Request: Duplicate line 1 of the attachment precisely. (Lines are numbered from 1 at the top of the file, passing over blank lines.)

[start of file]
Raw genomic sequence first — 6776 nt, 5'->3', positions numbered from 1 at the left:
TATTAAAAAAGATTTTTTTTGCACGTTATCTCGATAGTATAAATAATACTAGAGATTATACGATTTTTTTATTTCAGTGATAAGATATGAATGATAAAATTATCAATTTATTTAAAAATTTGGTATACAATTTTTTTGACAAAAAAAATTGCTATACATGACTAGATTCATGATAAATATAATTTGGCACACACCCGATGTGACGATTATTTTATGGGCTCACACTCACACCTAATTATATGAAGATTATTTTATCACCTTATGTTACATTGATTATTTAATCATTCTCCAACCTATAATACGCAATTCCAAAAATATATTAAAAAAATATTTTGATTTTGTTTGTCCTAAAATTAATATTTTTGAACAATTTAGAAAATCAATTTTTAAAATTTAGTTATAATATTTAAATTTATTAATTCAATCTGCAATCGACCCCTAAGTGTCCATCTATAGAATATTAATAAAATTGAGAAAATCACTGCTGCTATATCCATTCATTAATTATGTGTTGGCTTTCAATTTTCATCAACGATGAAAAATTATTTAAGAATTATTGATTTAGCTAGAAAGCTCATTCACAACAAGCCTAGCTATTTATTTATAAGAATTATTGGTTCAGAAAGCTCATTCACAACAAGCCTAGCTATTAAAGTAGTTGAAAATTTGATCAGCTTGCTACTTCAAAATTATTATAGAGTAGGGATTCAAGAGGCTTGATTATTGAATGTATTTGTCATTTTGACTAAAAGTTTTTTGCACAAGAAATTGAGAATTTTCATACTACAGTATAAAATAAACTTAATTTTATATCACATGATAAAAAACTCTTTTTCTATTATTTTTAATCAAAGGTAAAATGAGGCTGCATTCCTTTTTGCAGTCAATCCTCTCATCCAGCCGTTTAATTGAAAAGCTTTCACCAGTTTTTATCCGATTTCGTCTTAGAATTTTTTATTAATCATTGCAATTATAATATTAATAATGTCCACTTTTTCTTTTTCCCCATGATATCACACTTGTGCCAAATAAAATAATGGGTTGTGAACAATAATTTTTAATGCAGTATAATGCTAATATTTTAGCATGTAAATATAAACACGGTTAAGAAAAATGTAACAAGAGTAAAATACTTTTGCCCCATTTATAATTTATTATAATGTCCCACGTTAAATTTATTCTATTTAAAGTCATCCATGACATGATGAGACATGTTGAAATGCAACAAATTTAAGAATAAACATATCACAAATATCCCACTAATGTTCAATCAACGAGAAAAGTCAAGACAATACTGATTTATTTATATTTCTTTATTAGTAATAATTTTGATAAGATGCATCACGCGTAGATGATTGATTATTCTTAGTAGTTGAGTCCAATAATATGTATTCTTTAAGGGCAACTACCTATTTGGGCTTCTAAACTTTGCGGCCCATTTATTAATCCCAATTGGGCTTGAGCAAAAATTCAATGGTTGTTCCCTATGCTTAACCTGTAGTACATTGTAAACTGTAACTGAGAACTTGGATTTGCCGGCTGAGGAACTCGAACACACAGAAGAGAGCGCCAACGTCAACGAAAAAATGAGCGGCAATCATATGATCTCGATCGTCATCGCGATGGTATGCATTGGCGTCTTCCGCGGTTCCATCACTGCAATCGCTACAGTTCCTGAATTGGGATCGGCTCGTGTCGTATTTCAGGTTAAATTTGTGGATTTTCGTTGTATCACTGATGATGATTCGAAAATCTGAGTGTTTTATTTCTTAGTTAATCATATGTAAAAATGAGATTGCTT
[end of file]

Raw genomic sequence first — 6776 nt, 5'->3', positions numbered from 1 at the left: